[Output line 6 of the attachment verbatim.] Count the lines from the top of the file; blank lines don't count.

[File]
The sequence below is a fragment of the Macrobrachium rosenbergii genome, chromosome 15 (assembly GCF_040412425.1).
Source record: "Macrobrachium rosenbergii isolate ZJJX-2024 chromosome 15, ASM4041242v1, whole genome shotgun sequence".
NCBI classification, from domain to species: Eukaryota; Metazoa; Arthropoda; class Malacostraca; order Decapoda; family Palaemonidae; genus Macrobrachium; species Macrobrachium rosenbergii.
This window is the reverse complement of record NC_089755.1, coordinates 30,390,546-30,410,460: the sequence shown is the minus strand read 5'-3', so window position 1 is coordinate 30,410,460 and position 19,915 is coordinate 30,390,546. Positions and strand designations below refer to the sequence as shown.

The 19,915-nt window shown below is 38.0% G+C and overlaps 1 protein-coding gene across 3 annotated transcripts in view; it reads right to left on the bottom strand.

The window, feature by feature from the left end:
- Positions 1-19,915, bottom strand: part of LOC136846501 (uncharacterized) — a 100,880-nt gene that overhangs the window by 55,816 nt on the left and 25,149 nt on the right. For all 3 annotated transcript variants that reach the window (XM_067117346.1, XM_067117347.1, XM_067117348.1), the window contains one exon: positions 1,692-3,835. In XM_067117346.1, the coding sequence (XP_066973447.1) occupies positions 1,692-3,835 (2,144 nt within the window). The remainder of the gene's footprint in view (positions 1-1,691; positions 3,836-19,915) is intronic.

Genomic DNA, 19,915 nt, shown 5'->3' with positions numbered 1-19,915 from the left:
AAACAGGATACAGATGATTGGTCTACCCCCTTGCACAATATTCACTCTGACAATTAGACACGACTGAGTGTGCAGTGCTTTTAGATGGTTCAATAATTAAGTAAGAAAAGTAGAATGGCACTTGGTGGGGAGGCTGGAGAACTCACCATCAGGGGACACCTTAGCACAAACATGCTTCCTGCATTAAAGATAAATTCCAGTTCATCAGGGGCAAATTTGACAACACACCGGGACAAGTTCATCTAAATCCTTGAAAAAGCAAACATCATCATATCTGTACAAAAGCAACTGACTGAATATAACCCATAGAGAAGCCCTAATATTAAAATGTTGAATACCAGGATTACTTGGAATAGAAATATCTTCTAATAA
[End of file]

The window, feature by feature from the left end: